Connecting dots for digital learning and teaching

Why Role-Playing Is Important

What’s the connection between role-playing and learning? This learning includes obtaining knowledge/skills and building capability.

Want to help someone learn? Have them assume a role. (Kapp Notes)

A role play places the leaner into a learning situation closely resembling the real life environment in which the desired behavior will be exhibited. Situating the learner in, as realistic a situation as possible, increases on-the-job recall, knowledge transfer and reinforcement of appropriate behaviors. John Rice states that “role playing often forces users to engage in analysis, in which they must interpret elements in the game according to the role they are playing; synthesis, in which they must apply concepts to a new setting (the role they are playing within the game’s environment); and evaluation, in which they must constantly evaluate whether actions taken within the role they are playing assists them in meeting the goals of the game.”

Since role plays can occur in a classroom setting, e-learning modules or in a virtual 3D environment, it is important to consider advantages and disadvantages of each….

Wanna get to know your kids? Ask them to be someone else. (Game To Learn)

This week I asked students once again to choose a character for themselves.  In the seventh grade classes, we are beginning our reading of The Hobbit, and the premise of our study (fitting into the overall frame story of our class game) is that a portal has opened to Middle Earth.  We must enter the world and track Bilbo and Co. on their journey, and to do this we must disguise ourselves and blend in.  So the kids were asked to make both race and class selections and to build well-balanced groups that could handle all the challenges this adventure might throw at them.  The quests they complete during this process reward them with their selected disguises as well as race- and class-specific provisions – consumables that will aid them on their way…

game-based learning

Why IBM hires World of Warcraft gamers

Joe Pine coined The Experience Economy over a decade ago to describe our modern economy. We asked Joe to explore with you how bosses could use this concept to create workplace experiences for employees to improve retention and employee satisfaction. Towards the end of our interview we gained insight into why World of Warcraft gamers make ideal candidates for IBM and how virtual reality is going to play a greater role in leading business.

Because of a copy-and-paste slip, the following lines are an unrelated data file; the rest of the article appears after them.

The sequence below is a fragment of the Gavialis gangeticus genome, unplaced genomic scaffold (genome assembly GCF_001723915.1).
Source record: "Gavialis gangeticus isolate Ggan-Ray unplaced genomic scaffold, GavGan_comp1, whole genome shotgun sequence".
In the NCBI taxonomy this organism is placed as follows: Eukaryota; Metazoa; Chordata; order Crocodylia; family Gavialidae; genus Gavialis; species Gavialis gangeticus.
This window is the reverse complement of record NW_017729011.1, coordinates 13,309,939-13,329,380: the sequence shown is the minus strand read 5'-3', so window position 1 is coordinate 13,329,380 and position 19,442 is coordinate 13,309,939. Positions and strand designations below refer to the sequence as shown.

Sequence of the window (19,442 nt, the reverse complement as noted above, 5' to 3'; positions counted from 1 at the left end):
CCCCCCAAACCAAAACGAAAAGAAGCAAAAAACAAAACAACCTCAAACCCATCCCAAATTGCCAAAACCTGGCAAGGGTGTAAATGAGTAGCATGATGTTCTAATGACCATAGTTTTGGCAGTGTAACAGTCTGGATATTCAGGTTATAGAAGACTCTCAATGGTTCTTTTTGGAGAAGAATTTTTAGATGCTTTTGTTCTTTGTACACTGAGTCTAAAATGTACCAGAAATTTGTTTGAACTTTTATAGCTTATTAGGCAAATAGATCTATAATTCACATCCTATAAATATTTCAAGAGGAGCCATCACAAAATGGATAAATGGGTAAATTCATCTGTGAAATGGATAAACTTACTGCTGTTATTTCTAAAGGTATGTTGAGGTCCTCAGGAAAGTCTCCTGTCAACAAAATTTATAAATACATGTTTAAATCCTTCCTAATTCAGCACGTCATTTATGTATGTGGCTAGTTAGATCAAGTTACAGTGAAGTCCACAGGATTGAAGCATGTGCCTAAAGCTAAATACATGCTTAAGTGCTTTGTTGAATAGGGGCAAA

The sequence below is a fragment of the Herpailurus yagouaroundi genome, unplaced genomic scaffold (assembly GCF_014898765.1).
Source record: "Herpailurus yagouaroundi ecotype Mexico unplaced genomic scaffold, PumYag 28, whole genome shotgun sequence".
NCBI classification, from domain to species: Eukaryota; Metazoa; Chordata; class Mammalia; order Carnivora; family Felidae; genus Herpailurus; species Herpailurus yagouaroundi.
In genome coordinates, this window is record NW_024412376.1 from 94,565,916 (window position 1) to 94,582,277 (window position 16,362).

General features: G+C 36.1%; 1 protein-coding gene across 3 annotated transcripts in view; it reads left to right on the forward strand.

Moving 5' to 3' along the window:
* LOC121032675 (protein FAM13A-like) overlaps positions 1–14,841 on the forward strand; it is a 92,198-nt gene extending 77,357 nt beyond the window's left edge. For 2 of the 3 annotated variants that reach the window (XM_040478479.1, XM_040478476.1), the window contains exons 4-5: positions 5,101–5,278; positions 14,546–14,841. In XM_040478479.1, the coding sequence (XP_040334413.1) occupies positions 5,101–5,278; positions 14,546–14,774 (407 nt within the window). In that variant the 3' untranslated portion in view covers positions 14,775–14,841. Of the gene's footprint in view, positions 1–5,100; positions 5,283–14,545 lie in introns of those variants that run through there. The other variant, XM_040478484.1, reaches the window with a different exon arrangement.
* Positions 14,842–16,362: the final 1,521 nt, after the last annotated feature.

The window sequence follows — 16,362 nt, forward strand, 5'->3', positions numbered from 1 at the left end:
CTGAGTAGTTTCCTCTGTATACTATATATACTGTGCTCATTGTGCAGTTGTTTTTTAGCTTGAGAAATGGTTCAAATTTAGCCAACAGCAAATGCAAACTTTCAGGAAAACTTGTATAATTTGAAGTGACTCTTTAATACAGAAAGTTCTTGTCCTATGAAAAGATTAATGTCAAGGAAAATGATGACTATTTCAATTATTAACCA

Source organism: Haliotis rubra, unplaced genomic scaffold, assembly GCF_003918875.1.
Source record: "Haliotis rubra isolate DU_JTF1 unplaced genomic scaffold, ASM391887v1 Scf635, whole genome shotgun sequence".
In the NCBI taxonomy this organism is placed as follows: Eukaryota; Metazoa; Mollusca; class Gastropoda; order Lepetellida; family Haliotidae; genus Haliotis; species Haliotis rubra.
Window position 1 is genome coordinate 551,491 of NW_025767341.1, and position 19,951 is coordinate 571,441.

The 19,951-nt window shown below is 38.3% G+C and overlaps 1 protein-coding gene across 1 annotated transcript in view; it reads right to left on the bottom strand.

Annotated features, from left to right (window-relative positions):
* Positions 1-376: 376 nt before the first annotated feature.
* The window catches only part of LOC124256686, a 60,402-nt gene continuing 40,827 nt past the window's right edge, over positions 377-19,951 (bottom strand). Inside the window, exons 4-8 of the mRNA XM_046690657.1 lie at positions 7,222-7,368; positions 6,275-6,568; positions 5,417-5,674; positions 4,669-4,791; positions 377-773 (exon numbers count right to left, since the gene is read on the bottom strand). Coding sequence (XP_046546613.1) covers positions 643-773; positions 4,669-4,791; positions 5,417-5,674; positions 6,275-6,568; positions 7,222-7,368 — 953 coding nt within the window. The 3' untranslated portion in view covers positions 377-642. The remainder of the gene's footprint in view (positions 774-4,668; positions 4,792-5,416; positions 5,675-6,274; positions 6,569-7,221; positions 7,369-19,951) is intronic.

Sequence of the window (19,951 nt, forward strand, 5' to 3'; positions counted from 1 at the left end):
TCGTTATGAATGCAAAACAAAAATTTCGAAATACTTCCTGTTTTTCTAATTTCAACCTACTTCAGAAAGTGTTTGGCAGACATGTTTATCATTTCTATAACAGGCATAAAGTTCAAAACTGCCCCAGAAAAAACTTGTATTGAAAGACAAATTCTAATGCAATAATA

Check out a little more background information here: IBM’s Management Games (BusinessWeek)

Thunder crashes, lightning flashes, and a camera zooms in on a shadowy, futuristic-looking, gray-and-black office. The camera follows a female avatar in slacks and a button-down shirt as she jogs from one cubicle to the next, up a spiral staircase, and across a high gangplank as dramatic classical music plays in the background. This YouTube (GOOG) trailer could easily be a plug for a new shoot-’em-up video game, or a slasher flick. Instead, it’s promoting a video game called Innov8, which IBM (IBM) will start selling in September.

Innov8 is only one of several initiatives afoot at Big Blue to incorporate features of online games into business. On June 15, IBM will launch an internal competition, dubbed “War of the Worlds,” to encourage employees to, for instance, start virtual businesses or meet with real clients through a slew of online games.

IBM says that the skills honed playing massive multiplayer dragon-slaying games like World of Warcraft can be useful when managing modern multinationals. The company says its research supports that claim and it will release its findings the same day as its War of the Worlds contest.

For IBM’s new research, the computer giant tracked the leadership qualities of gamers with the help of Seriosity (a company that develops enterprise software inspired by multiplayer games), Stanford, and MIT. IBM also surveyed more than 200 game-playing managers at the company over a seven-month period.

The IBM researchers found that those who are deeply immersed in online worlds that link millions of players, such as World of Warcraft, were ideally suited to manage in the new millennium….

Read the report here : Virtual Worlds, Real Leaders

role-playing game based learning

innov8: The Hunger Games and Project-Based Learning

Mary Mobley (a former member of the Texas Association of Future Educators) teaches English and Michael Chambers teaches world history at Manor New Technology High School in Manor, Texas. They used The Hunger Games by Suzanne Collins to teach their students about forms of government between World War I and World War II, and Edutopia featured their project….

Are you facilitating learning in the way of learning by doing and learning by being?


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2 Responses »


  1. Why Role-Playing Is Important | Ideias |
  2. Why Role-Playing Is Important | Second Life Calling |

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“Tell me and I will forget, show me and I may remember, involve me and I will understand.” -------- Chinese Wisdom "Games are the most elevated form of investigation." -------- Albert Einstein
"I'm calling for investments in educational technology that will help create digital tutors that are as effective as personal tutors, educational software as compelling as the best video game," President Barack Obama said while touring a tech-focused Boston school (year 2011).
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